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Silicon Valley FACES fundraiser sponsors Camp Everytown


Photo By: Traci Newell/Town Crier
Photo Traci Newell/Town Crier

Students from Independence High School in San Jose, former alumni of Camp Everytown, sing Pink’s “Less Than Perfect” at the Silicon Valley FACES fundraiser last week.

Before Val Duran attended Camp Everytown, she was a shy and quiet teenager who harbored the dark secret of a drug-addicted father.

Camp Everytown, a four-day camp in the Santa Cruz Mountains for high school students, aims to replace prejudice with understanding and appreciation of differences. The camp experience, Duran said, changed her life.

While at camp, Duran shared the story of her father and realized that she wasn’t the only student suffering hardship. During an exercise in which students discussed slurs hurled at Latino students, Duran heard words she never wanted associated with her.

“I was in shock,” she said. “There it was, a label I never wanted – drugs – because of my father, the drug addict.”

At that moment, Duran said she decided to stand up for the rest of her family and share how strong her mother was to leave her father and raise four children on her own.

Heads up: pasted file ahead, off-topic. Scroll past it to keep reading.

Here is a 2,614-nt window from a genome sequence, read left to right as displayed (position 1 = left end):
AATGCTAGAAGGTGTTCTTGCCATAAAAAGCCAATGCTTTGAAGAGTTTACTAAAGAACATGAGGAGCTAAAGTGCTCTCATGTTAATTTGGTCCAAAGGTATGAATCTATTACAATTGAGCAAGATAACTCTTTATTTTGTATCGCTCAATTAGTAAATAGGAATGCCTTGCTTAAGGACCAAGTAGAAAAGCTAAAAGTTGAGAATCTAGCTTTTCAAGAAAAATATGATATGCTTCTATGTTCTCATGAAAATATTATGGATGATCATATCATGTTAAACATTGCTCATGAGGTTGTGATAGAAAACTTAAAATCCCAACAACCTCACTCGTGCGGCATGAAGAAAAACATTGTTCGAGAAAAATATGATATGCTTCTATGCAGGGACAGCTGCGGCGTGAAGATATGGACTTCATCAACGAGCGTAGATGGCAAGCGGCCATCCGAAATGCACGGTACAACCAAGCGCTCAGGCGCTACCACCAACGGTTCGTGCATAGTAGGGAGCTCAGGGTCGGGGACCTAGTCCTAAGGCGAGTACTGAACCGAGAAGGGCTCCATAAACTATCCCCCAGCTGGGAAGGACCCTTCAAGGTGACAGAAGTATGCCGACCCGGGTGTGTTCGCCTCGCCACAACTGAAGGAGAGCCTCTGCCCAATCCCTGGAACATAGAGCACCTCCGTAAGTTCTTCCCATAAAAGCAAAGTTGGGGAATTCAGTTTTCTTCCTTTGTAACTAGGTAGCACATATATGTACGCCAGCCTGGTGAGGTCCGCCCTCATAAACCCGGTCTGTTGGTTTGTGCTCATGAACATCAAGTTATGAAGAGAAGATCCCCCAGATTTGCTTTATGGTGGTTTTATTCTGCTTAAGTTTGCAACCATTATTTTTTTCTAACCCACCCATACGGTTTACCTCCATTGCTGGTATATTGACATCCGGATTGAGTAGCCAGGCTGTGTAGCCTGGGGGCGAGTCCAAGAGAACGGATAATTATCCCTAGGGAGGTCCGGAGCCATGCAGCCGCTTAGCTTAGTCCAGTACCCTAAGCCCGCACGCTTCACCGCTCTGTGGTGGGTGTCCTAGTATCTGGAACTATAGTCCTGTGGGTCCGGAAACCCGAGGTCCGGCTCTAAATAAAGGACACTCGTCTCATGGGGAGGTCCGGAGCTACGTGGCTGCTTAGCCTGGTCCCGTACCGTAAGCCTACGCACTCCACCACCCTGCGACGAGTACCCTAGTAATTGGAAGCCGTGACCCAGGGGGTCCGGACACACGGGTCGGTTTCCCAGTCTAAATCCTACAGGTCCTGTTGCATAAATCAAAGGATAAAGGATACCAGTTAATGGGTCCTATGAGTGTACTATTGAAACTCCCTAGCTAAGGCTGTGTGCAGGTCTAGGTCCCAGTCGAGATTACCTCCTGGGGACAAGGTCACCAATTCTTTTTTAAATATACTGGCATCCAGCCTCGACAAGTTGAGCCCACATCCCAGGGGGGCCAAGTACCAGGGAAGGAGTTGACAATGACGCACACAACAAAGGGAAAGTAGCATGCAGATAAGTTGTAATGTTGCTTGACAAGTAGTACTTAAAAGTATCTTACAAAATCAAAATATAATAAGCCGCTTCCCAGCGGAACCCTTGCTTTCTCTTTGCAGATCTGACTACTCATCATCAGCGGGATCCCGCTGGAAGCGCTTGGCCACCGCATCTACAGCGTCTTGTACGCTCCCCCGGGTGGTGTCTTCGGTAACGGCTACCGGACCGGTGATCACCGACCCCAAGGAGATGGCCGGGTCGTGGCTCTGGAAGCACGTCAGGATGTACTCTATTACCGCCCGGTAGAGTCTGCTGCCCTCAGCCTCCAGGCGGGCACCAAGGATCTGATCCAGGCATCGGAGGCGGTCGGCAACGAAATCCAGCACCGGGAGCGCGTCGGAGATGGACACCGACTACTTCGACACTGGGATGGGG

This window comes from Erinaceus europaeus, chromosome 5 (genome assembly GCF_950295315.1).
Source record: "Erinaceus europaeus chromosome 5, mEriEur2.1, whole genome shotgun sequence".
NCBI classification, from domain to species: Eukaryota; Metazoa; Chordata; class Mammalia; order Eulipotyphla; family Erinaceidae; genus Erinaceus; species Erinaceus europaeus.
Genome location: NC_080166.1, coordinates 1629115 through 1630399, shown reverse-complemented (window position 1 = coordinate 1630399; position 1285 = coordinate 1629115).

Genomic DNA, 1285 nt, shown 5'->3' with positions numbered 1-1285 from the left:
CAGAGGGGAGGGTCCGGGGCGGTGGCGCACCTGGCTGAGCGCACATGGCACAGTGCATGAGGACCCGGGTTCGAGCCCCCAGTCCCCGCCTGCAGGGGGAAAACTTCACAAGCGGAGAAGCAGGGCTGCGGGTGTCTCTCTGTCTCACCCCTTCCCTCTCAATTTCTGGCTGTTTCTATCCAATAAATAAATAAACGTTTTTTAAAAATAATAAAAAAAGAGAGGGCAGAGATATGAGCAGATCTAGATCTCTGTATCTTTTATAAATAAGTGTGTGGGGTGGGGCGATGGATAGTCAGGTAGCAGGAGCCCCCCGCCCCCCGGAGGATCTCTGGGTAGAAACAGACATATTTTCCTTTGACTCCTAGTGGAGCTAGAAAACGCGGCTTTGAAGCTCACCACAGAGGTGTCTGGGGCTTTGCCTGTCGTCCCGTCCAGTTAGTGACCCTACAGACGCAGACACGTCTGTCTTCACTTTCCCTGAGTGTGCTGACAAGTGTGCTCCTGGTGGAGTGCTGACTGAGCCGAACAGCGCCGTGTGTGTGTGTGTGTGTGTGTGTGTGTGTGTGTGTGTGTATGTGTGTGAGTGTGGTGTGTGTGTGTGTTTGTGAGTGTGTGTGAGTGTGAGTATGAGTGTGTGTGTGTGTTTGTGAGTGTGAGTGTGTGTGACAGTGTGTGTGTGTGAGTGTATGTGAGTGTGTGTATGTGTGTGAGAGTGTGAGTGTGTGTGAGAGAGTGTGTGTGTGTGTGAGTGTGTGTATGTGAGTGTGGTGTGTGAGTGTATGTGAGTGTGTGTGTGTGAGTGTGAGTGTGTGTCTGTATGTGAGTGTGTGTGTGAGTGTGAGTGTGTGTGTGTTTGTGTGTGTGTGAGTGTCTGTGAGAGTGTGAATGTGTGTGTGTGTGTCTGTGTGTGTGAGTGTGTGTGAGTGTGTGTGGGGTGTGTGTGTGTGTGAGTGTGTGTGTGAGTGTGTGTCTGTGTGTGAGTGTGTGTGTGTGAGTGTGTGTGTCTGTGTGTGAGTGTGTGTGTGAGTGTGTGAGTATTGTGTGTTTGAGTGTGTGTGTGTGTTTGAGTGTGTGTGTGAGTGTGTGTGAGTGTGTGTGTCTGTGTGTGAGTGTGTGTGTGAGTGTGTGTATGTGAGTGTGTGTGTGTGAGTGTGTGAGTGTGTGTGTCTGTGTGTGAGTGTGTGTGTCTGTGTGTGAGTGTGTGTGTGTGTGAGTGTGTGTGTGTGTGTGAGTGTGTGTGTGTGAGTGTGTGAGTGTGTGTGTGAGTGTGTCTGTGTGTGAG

“A big weight was lifted – shame. I became brave,” she said. “Camp Everytown was a life-changing experience.”

Camp Everytown, offered locally to students from Los Altos High School, is under the umbrella of the nonprofit Silicon Valley FACES, which hosted its annual fundraising luncheon last week.

Silicon Valley FACES offers programs designed to build a community free of bias, bigotry and violence by transforming youth into community builders and empowering crime victims to thrive.

Last year Silicon Valley FACES served more than 10,000 people, including 2,500 youth and 7,800 victims of violent crimes.

In addition to Camp Everytown, Silicon Valley FACES sponsors Common Ground, an enrichment and leadership program for incoming high school freshmen; Building Connections, a program for K-5 students that focuses on inclusionary attitudes, conflict prevention and conflict resolution skills; Extremes of Hate: Genocide Students and Critical Thinking, a course aimed at high school students; and the Victim Witness Program, which provides services to victims of violent crimes in an effort to reduce trauma.

“Our goal for Silicon Valley is to see not a stereotype, but the heart of a human being,” said Executive Director Pat Mitchell.

For more information, visit www.svfaces.org.

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